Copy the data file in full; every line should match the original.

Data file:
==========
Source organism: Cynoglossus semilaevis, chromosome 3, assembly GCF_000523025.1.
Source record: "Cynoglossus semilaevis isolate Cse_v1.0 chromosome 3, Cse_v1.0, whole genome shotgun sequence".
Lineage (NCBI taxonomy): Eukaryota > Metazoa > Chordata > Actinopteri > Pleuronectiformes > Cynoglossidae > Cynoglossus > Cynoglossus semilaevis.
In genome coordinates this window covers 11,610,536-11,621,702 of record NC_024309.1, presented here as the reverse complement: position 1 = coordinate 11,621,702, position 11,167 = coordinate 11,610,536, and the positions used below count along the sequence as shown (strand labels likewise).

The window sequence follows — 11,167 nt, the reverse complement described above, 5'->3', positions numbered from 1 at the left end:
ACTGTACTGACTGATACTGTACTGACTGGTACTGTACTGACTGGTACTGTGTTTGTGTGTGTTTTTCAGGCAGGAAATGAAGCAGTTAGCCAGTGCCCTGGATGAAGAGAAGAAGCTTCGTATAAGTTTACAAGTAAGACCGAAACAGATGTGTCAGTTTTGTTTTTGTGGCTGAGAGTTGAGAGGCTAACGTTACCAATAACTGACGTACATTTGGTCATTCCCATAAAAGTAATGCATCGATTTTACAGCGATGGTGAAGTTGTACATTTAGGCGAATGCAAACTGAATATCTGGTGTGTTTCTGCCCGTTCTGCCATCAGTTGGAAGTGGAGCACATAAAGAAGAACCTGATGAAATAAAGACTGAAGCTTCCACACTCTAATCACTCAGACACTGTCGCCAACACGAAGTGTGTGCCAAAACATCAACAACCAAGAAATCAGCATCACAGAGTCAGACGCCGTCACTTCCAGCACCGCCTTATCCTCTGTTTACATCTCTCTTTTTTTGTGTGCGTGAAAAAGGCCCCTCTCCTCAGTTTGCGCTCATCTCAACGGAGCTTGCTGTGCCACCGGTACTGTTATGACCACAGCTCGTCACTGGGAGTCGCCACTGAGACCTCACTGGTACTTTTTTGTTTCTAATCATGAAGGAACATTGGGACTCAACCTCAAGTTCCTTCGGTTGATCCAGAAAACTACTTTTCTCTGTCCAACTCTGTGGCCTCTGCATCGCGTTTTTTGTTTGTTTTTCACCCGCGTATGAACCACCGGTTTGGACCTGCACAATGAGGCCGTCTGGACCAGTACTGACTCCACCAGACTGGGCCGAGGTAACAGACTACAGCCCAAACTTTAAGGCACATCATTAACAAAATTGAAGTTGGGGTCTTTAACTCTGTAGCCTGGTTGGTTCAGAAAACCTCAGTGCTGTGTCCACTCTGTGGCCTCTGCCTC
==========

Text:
Source organism: Cynoglossus semilaevis, chromosome 3, assembly GCF_000523025.1.
Source record: "Cynoglossus semilaevis isolate Cse_v1.0 chromosome 3, Cse_v1.0, whole genome shotgun sequence".
Lineage (NCBI taxonomy): Eukaryota > Metazoa > Chordata > Actinopteri > Pleuronectiformes > Cynoglossidae > Cynoglossus > Cynoglossus semilaevis.
In genome coordinates this window covers 11,610,536-11,621,702 of record NC_024309.1, presented here as the reverse complement: position 1 = coordinate 11,621,702, position 11,167 = coordinate 11,610,536, and the positions used below count along the sequence as shown (strand labels likewise).

The window sequence follows — 11,167 nt, the reverse complement described above, 5'->3', positions numbered from 1 at the left end:
ACTGTACTGACTGATACTGTACTGACTGGTACTGTACTGACTGGTACTGTGTTTGTGTGTGTTTTTCAGGCAGGAAATGAAGCAGTTAGCCAGTGCCCTGGATGAAGAGAAGAAGCTTCGTATAAGTTTACAAGTAAGACCGAAACAGATGTGTCAGTTTTGTTTTTGTGGCTGAGAGTTGAGAGGCTAACGTTACCAATAACTGACGTACATTTGGTCATTCCCATAAAAGTAATGCATCGATTTTACAGCGATGGTGAAGTTGTACATTTAGGCGAATGCAAACTGAATATCTGGTGTGTTTCTGCCCGTTCTGCCATCAGTTGGAAGTGGAGCACATAAAGAAGAACCTGATGAAATAAAGACTGAAGCTTCCACACTCTAATCACTCAGACACTGTCGCCAACACGAAGTGTGTGCCAAAACATCAACAACCAAGAAATCAGCATCACAGAGTCAGACGCCGTCACTTCCAGCACCGCCTTATCCTCTGTTTACATCTCTCTTTTTTTGTGTGCGTGAAAAAGGCCCCTCTCCTCAGTTTGCGCTCATCTCAACGGAGCTTGCTGTGCCACCGGTACTGTTATGACCACAGCTCGTCACTGGGAGTCGCCACTGAGACCTCACTGGTACTTTTTTGTTTCTAATCATGAAGGAACATTGGGACTCAACCTCAAGTTCCTTCGGTTGATCCAGAAAACTACTTTTCTCTGTCCAACTCTGTGGCCTCTGCATCGCGTTTTTTGTTTGTTTTTCACCCGCGTATGAACCACCGGTTTGGACCTGCACAATGAGGCCGTCTGGACCAGTACTGACTCCACCAGACTGGGCCGAGGTAACAGACTACAGCCCAAACTTTAAGGCACATCATTAACAAAATTGAAGTTGGGGTCTTTAACTCTGTAGCCTGGTTGGTTCAGAAAACCTCAGTGCTGTGTCCACTCTGTGGCCTCTGCCTC